Lopez: I don’t have any [beauty] secrets except JLo Beauty — and I’m giving them all to everyone with every product. Ben is funny! He still looks pretty good too. I also think I’m in the best shape of my life. In my 20s and 30s I used to work out but not like I do now. It’s not that I work out more; I just work out harder and smarter. And it doesn’t take me as long as it did in the past. I do it more for my health than I do for looks, which is funny. When you do things for the right reasons, you actually look better!
Olivier Rousteing (creative director, Balmain): I worked with Jennifer for the Met Gala [in 2018]. We danced at the fitting when she was trying on her dresses — and laughed so much. But the best time of my life had to be the day after the red carpet, dancing with J.Lo at the Boom Boom Room [in New York]. Imagine how it feels when you’re obsessed with her, you love her so much, and you dance with her, your favorite icon. That was one of the things I loved the most.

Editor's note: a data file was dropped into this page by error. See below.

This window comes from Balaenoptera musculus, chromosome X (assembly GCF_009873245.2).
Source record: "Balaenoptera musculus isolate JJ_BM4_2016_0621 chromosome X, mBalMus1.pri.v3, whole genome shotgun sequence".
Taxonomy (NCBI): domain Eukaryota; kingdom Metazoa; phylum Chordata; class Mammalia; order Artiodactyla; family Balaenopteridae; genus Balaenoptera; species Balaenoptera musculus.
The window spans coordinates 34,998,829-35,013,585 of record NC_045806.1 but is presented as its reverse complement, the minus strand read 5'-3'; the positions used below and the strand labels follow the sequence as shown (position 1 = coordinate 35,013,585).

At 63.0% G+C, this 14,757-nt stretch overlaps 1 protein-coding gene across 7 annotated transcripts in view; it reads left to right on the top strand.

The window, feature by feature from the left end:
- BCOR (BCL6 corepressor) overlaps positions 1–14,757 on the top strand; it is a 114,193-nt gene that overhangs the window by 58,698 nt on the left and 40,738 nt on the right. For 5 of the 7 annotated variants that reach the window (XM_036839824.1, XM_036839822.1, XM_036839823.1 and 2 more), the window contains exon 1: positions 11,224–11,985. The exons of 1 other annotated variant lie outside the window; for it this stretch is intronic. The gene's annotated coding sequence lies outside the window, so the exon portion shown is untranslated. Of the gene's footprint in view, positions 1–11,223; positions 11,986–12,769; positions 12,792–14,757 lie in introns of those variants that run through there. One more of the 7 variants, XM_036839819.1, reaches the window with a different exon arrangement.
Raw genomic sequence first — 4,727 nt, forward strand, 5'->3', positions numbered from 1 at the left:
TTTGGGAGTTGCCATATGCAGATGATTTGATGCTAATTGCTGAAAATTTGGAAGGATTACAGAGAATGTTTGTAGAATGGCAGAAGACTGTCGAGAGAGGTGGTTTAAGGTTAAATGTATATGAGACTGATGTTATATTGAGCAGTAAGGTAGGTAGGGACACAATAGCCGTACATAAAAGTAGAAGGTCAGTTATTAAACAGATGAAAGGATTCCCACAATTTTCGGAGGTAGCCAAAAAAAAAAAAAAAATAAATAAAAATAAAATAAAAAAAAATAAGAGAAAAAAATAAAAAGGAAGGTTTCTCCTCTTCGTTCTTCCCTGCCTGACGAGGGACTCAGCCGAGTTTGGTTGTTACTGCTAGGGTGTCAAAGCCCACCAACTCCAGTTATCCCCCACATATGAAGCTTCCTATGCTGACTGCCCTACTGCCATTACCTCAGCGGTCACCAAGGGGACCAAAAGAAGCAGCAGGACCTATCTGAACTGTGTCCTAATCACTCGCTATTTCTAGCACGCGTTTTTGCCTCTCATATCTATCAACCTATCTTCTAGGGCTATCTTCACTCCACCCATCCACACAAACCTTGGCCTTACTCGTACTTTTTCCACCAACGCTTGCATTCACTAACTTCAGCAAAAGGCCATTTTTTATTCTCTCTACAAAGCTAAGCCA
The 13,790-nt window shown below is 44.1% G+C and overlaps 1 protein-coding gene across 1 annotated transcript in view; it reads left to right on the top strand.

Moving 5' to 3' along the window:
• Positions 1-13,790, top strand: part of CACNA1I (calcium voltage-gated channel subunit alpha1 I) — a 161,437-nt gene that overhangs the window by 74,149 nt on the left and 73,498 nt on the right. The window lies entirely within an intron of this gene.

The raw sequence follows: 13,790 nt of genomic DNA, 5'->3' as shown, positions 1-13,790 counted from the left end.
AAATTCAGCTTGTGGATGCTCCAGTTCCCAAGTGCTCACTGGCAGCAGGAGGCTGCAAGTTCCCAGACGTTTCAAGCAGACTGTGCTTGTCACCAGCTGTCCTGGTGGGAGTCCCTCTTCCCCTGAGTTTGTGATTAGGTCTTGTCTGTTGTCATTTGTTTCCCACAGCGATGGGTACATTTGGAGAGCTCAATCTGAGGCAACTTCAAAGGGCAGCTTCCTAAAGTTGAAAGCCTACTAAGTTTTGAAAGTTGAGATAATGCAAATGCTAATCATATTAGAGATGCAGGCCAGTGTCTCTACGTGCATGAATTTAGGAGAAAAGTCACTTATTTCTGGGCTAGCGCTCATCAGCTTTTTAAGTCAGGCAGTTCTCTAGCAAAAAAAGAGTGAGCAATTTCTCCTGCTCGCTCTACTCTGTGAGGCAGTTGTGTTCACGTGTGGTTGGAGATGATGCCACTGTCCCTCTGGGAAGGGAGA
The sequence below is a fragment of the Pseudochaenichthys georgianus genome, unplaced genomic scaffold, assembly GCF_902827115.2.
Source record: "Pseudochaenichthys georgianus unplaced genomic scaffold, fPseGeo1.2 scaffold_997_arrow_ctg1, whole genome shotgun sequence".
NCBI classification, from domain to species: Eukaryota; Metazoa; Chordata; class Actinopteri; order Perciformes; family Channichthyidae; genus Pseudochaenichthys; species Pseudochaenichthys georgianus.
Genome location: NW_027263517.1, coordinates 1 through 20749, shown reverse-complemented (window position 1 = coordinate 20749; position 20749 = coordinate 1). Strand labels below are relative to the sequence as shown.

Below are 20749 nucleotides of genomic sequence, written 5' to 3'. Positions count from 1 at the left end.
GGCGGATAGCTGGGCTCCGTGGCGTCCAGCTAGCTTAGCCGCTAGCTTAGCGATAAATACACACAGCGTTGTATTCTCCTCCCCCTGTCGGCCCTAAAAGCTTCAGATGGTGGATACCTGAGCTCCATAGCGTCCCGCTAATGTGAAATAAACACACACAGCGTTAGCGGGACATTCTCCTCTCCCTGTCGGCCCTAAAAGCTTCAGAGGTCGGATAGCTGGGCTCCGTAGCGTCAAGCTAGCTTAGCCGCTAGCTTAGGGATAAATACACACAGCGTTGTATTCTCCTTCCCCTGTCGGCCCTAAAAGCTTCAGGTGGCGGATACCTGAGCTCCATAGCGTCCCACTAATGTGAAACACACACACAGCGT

Donatella Versace (artistic director, Versace): On International Women’s Day, I was scrolling down my Instagram feed, and I saw this image of Jen holding a card saying, “I’m limitless.” That made me stop for a moment, and so many memories came to mind: from the first time we met in Paris, her incredible career, the moments in Versace that will remain forever ingrained in everyone’s imagination, and so on… But then it hit me again. That word: “Limitless.” It describes her perfectly. Her discipline, her courage, her resilience, her hard work, her intelligence… rarely have I met someone who had a dream and worked so hard to achieve it. When you are in the same room with Jennifer, you can almost feel her energy pulsating through her veins and filling the space around her. I love her with all my heart.